Ready to provide emotional support
More than 1,400 people, including teachers, trained in psychological first aid
Psychological first aid (PFA) instructor Faiszah Abdul Hamid once taught a trainee who belatedly realised he was making his friend feel worse.
This, even though he was trying to provide emotional support.
“His friend’s mother had passed away. In trying to comfort his friend, he said, ‘Take it easy, what could be worse than this?’, which made the friend even more upset,” said the head of the Red Cross Academy.
The eight-hour PFA course teaches tips and techniques on how to identify someone in distress and to help them feel comforted.
The Singapore Red Cross has trained more than 1,400 people in PFA since the course was launched in 2016, including more than 800 teachers.
Ms Faiszah, 46, said one reason for the increase is more awareness of the importance and relevance of PFA in everyday life.
In March last year, 60 community leaders were among the first batch of volunteers to receive training in PFA under the national SGSecure movement, which aims to prepare Singaporeans to deal with a terrorist attack.
The Red Cross also plans to introduce an advanced two-day PFA course in the second quarter of this year, which will include an assessment and certification of completion.
Ms Faiszah said that knowing PFA allows one to approach a crying stranger to show concern “without sounding ‘kaypoh’ (like a busybody)”.
“If someone is not trained, you might be seen as intrusive and judgmental. But when you have PFA, because you are conscious and aware of how you approach, you will seem more sincere and genuine,” she said.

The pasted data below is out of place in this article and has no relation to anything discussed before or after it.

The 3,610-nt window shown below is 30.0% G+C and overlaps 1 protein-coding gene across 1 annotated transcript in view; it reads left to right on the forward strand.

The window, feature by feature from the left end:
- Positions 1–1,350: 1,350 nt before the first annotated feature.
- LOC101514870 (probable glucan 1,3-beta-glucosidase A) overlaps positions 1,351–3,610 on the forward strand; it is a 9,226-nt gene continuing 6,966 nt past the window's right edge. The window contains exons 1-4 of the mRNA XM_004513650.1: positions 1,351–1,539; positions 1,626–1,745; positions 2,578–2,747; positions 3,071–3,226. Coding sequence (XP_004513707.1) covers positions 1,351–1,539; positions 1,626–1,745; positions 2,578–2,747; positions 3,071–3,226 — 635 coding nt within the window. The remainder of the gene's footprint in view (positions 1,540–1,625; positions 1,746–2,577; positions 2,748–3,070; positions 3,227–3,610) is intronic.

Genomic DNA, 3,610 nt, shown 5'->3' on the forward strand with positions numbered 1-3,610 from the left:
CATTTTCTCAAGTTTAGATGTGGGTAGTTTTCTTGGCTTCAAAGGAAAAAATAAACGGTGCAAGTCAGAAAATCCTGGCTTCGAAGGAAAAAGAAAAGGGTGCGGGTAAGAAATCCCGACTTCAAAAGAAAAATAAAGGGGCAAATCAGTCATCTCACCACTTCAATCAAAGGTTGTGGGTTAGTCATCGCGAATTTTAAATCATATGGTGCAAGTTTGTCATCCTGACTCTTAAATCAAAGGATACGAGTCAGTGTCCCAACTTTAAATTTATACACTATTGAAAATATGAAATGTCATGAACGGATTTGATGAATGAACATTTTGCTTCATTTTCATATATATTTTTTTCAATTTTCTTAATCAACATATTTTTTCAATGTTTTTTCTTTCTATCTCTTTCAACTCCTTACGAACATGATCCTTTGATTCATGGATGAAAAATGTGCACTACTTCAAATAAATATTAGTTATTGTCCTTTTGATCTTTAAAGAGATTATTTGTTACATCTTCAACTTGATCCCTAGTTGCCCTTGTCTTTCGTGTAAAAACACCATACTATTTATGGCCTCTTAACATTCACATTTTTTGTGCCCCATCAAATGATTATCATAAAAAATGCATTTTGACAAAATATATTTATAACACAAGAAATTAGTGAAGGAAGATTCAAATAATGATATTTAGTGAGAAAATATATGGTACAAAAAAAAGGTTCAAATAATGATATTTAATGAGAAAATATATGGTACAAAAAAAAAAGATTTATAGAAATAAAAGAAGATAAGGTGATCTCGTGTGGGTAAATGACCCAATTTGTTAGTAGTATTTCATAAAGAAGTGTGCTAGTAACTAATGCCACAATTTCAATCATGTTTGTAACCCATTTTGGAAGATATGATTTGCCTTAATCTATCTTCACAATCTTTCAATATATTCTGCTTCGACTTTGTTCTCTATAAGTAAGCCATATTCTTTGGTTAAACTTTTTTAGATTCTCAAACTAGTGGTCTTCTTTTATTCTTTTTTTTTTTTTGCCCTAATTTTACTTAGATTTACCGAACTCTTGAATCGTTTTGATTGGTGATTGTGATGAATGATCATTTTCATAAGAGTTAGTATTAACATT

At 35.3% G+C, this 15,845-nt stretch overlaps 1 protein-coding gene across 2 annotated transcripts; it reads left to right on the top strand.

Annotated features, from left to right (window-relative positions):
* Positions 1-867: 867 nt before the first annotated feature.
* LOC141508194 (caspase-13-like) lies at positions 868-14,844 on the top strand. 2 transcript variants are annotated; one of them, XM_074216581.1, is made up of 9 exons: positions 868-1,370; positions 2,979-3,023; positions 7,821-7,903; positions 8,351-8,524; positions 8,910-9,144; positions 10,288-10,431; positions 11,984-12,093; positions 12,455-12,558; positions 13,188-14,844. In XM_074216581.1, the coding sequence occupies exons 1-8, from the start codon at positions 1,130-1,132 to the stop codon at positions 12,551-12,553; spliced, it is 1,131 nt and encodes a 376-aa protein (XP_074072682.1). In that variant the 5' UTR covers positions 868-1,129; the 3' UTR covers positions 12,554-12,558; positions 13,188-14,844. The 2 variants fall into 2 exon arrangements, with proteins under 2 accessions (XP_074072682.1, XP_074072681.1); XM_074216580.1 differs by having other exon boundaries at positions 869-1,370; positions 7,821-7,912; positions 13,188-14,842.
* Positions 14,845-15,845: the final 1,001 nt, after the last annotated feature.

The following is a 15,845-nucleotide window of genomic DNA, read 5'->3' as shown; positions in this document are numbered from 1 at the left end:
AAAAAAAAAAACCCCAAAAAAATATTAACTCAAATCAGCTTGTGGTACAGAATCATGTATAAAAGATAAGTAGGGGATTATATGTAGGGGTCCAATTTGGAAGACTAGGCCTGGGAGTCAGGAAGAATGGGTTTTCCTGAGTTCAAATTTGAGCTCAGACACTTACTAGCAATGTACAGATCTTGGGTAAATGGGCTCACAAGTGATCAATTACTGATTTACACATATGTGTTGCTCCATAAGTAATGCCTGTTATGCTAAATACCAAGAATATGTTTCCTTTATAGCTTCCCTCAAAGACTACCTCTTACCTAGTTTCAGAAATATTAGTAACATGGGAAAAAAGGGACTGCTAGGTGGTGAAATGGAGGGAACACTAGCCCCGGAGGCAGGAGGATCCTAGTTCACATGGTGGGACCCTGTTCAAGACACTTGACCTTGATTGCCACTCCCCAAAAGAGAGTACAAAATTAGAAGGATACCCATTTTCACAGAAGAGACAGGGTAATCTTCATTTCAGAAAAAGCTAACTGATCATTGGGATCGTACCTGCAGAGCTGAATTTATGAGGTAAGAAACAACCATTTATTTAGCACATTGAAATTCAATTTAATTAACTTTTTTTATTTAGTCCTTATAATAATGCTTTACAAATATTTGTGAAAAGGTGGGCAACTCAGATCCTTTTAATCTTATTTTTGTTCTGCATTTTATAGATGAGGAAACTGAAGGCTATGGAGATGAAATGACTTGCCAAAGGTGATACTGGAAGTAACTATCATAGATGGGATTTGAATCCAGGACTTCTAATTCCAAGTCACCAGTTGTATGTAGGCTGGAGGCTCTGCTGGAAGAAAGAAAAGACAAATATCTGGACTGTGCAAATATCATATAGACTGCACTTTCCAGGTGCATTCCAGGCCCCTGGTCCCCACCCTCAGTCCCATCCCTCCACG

Teachers who are selected to take PFA are usually part of a team in the school mobilised to help staff and students cope with psychological distress in the event of an incident or emergency, said director of the Guidance Branch at the Student Development Curriculum Division at Ministry of Education Madam Choy Wai Yin.
“(They) also support affected students, monitor their well-being and help strengthen their coping skills,” she added.
Madam Choy said that the course is part of the ministry’s “continuing efforts to strengthen the professional development of teachers”.
PFA instructor Muhamad Haikel Mohamed, 30, said PFA teaches one to recognise some of the signs and symptoms of when someone might be affected and be in need of help.
These might include pacing up and down and sweating excessively.
Ms Jasmine Phua, 32, a Chinese teacher at Compassvale Secondary, said the techniques she learnt have helped students open up to her more, allowing her to understand and guide them better.
“I learnt... we should say things like, ‘I hear you’, and ‘You must be going through a hard time’.”
Ms Faiszah believes there are benefits to continue enlarging the pool of people who can identify those who need help in times of crisis.
“In crisis situations... more people being trained in PFA means a higher chance of emotional support being given in a timely way,” she said.
Head of the Red Cross Academy Faiszah Abdul Hamid.